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Melody Gardot

Melody Gardot likes nice shoes.

The well-traveled jazz singer has on occasion traded in a pair while visiting a new city. "I’ll let go of whatever shoes I’m wearing and I’ll buy a new pair," she says. "It’s almost as if to transfer my journey."

Gardot’s travels continue with the April release of My One And Only Thrill, the follow-up to her acclaimed debut, Worrisome Heart.

The new CD further makes the case that Gardot is one of the freshest faces in music. Her arsenal includes a luscious voice that's touched with an air of mystery and songs that exists somewhere in the world between singer-songwriter confessional and jazz chic.

"The fear in creation is repeating one’s ideas," she says. "It’s not a beneficial thing when you repeat a formula. I would never have wanted to make a record that sounded exactly like Worrisome Heart."

Gardot, who is in her 20s, believes that a record marks where an artist is at a particular time in her life. Taking account all of the changes and growth that she has gone through in the past year, the lyrical content called for something bigger and needed to move forward, she says.

Gardot has writing credits on 10 of the 11 songs on the new album. Produced by Larry Klein (Joni Mitchell, Madeline Peyroux, and Herbie Hancock), the music features touches of Brazilian rhythms, giving it added texture.

Vince Mendoza provided orchestral arrangements at spots, creating an even richer backdrop for Gardot’s voice to shine. Fortunately, her distinct sound remains. The album was recorded with members of Gardot’s touring band.

The album opens with "Baby I’m A Fool," a tune that girl singers of a prior generation would have fought over to sing. Gardot’s dreamy voice plays perfectly over a gentle string arrangement.

She says the song was rooted in the idea of a duet, not a traditional duet between two people, but more of an internal conversation that one might carry on. "How was I to know that this was always only just a little game to you?" she sings.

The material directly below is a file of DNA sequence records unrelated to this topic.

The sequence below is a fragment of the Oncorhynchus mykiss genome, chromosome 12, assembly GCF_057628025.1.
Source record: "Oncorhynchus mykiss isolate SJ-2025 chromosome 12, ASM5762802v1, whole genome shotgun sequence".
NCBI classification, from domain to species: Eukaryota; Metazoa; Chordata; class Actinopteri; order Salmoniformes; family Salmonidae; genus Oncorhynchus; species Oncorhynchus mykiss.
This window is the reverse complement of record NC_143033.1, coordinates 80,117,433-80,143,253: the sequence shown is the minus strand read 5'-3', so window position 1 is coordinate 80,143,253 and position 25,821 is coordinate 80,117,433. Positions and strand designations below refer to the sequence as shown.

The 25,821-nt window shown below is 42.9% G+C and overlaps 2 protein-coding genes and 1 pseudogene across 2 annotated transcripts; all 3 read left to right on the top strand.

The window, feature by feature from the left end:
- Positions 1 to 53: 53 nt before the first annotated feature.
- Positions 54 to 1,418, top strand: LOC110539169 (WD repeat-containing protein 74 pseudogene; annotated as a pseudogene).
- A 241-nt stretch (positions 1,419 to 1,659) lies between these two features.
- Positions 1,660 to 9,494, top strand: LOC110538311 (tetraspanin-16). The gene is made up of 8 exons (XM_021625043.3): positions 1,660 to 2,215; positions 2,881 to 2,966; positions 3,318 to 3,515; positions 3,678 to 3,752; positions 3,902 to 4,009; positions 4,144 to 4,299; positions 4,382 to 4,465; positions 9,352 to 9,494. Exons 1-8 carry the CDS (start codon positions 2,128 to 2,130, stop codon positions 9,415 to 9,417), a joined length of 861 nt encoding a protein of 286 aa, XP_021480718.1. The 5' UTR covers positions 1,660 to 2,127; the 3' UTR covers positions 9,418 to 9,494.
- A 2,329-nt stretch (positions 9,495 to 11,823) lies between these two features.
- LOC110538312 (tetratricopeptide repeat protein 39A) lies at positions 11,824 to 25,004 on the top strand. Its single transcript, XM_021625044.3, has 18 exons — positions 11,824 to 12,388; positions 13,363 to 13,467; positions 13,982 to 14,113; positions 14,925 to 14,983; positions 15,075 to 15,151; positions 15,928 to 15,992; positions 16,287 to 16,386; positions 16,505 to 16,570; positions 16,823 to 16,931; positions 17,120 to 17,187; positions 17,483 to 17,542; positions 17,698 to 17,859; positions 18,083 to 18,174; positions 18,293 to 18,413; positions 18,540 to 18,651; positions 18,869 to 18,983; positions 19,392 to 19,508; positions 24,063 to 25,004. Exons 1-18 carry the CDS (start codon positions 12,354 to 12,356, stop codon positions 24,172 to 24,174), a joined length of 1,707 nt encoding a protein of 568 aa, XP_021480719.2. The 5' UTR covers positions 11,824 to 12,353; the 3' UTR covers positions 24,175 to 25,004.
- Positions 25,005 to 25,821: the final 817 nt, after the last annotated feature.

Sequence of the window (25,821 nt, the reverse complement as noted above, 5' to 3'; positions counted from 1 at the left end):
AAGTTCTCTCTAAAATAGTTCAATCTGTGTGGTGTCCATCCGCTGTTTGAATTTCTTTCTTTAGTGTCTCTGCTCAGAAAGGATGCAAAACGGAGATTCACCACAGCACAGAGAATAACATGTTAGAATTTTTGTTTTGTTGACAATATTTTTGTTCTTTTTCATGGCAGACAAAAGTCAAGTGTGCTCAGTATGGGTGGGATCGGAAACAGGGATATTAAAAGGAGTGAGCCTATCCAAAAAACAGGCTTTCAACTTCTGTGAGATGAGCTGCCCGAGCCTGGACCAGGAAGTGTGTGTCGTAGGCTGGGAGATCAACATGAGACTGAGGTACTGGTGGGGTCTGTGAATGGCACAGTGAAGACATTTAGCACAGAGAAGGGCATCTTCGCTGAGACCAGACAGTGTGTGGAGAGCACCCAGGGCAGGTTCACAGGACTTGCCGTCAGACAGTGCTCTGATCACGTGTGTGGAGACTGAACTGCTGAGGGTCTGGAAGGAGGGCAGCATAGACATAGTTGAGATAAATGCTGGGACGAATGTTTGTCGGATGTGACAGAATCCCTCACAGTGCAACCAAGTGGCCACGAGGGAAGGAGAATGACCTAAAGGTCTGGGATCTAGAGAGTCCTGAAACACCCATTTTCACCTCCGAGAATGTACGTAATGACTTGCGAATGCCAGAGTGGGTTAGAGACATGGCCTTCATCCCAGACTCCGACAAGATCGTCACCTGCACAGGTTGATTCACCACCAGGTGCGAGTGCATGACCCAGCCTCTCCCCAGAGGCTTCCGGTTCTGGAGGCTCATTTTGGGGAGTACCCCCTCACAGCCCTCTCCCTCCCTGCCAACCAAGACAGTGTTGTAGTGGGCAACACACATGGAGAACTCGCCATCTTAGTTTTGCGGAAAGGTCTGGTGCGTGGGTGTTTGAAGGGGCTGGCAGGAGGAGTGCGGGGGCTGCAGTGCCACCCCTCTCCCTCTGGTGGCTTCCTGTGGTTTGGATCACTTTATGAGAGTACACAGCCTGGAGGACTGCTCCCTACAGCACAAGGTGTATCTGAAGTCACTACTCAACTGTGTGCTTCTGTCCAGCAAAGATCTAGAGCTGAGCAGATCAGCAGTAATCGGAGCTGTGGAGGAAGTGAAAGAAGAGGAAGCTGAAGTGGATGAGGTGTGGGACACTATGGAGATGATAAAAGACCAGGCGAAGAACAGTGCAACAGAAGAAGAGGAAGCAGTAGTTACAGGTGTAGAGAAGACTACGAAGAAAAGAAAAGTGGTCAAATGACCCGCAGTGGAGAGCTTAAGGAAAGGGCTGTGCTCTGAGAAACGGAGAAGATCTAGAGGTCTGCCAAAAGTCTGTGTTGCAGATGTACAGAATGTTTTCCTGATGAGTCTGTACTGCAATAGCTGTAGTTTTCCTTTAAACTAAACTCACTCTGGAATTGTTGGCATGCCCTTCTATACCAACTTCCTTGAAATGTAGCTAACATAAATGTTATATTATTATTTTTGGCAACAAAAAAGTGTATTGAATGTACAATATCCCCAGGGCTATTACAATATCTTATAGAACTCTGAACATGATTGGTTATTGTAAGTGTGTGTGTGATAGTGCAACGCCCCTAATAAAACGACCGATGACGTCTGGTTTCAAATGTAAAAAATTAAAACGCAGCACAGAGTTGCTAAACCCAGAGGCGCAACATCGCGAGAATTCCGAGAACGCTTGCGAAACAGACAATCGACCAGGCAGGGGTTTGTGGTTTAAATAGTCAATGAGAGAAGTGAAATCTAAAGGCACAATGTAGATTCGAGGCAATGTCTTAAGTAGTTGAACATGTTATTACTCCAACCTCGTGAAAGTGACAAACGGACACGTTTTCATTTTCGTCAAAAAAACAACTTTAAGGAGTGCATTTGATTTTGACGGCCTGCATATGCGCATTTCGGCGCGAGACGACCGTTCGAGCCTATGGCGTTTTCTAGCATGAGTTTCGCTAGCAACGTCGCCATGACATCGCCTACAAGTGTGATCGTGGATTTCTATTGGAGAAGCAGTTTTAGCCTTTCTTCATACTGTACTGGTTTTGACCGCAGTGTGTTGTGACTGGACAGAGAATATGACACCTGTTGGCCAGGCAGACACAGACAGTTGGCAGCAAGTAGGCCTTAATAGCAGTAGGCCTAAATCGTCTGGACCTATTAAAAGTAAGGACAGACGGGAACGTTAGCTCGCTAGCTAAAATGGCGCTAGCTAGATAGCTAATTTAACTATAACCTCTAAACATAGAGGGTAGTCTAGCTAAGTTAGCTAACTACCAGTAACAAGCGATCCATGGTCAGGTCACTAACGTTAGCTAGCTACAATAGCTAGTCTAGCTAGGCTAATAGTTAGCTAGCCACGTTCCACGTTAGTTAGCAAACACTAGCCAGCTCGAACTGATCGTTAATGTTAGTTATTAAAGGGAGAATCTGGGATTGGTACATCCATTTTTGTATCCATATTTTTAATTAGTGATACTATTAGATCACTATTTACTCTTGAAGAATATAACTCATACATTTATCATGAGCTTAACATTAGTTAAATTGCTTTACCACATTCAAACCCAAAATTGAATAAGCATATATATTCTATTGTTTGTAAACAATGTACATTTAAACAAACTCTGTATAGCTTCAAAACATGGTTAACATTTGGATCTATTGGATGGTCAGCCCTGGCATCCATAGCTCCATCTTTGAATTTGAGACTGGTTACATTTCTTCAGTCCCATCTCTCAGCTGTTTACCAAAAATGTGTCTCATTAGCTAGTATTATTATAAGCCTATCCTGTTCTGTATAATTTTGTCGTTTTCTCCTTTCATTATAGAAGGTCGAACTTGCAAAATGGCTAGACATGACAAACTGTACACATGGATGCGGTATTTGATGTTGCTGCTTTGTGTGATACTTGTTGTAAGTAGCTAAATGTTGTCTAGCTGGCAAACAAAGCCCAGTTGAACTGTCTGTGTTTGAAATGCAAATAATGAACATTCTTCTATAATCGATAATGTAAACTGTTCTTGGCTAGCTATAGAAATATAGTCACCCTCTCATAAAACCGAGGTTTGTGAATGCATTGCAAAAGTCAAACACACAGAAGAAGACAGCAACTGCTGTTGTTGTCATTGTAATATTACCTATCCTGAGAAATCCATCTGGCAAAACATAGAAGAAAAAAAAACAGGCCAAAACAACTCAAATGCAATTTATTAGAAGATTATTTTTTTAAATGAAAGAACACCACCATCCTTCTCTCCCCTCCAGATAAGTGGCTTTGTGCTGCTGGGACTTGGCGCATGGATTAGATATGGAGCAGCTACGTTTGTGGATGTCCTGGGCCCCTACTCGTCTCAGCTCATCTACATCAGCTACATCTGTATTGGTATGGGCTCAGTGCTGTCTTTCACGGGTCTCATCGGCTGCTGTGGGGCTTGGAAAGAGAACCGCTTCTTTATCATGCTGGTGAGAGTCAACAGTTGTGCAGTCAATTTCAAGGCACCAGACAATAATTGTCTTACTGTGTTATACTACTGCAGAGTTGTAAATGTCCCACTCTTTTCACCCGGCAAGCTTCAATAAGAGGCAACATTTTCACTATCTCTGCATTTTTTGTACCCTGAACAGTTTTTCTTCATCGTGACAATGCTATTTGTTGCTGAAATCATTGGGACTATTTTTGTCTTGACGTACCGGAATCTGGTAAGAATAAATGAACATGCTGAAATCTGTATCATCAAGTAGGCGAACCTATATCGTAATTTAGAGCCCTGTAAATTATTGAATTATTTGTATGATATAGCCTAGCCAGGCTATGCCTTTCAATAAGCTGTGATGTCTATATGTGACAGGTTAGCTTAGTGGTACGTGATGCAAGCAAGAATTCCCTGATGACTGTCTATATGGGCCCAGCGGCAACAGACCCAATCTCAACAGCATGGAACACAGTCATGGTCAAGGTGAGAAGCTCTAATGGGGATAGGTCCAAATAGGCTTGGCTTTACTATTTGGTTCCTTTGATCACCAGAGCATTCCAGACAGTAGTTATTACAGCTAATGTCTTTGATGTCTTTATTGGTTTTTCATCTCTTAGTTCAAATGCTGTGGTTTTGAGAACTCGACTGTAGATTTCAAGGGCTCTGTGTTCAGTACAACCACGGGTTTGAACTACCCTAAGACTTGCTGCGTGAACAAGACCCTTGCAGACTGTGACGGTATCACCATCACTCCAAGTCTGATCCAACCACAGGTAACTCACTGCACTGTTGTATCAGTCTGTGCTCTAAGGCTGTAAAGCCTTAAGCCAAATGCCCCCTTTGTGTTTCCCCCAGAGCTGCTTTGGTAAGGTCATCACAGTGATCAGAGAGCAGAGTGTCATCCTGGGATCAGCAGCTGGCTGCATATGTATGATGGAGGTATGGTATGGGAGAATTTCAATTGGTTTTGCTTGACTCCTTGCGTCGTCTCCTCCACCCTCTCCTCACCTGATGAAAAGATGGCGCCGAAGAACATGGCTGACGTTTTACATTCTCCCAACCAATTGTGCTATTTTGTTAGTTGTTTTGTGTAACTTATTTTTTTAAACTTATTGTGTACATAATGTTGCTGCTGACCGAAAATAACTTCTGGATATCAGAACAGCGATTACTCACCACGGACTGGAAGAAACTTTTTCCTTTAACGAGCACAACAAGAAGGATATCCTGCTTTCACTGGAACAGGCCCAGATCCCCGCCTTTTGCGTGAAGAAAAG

The characters are hopelessly in love, but guarded at the same time.

"If The Stars Were Mine" features some of Gardot’s best lines: "If the world was mine I’d paint it gold and green/I’d make the oceans orange for a brilliant color scheme/ I would color all the mountains, make the sky forever blue, so the world would be a painting and I’d live inside with you."

She says this song, with its breezy Latin vibe, is an exception to her other compositions because it’s a tune based around sentiment. It’s a feeling that a parent might have while looking at a newborn.

The one cover song on the CD is "Over the Rainbow." When Gardot was a young girl, her grandmother would make her watch "The Wizard of Oz" over and over.

The grown-up Gardot was sitting down to write and played with some chords. She realized it was the beginning to the movie’s famous song. She learned the rest of the song and began playing it live. Rather than perform a straight cover version, Gardot infuses the song with a fresh Brazilian flavor.

The song came back to her by chance, she says, noting that a lot of things have happened to her by accident.

Twists of Fate

The most notable twist of fate came when she was riding a bicycle and was struck by an SUV in 2003. While recovering from the terrible crash, Gardot became involved in music therapy, which opened the doors to her career.

She continues to use a cane to help with her balance, and she wears dark glasses because she is sensitive to light.

"Right now, I’m great," she says. "I’m in the middle of a warm, sunny place in the Pacific. I have a few days off before we go back to Europe. I’m holding up OK. I’ve learned to rest between tours and during tours. I’ve got a great team of people around me."

When she’s touring, she likes to enjoy a good meal in a new city. Sometimes, it’s as simple as going to the market and gathering a few items for a picnic, she says. She’s also a huge fan of classical music and has enjoyed the opera at different stops, including Paris and Vienna.

On her MySpace page, Gardot writes about the word "disability," saying it is "self-demoting." She explains that she is "able to do some things and unable to do others. That’s all." She then explains her cane, glasses, and earplugs.

And, with a touch of humor she adds nice shoes to the list of things she needs. She doesn’t have room to accumulate many, but she notes her appreciation for a fashionable pair. "What can I say, ‘I like my shoes,’" she explains.

Additional Info

  • Artist / Group Name: Melody Gardot
  • Interview Date: 4/1/2009
  • Subtitle: Another Step in Melody Gardot's Journey... Singer Prepares for New CD Release
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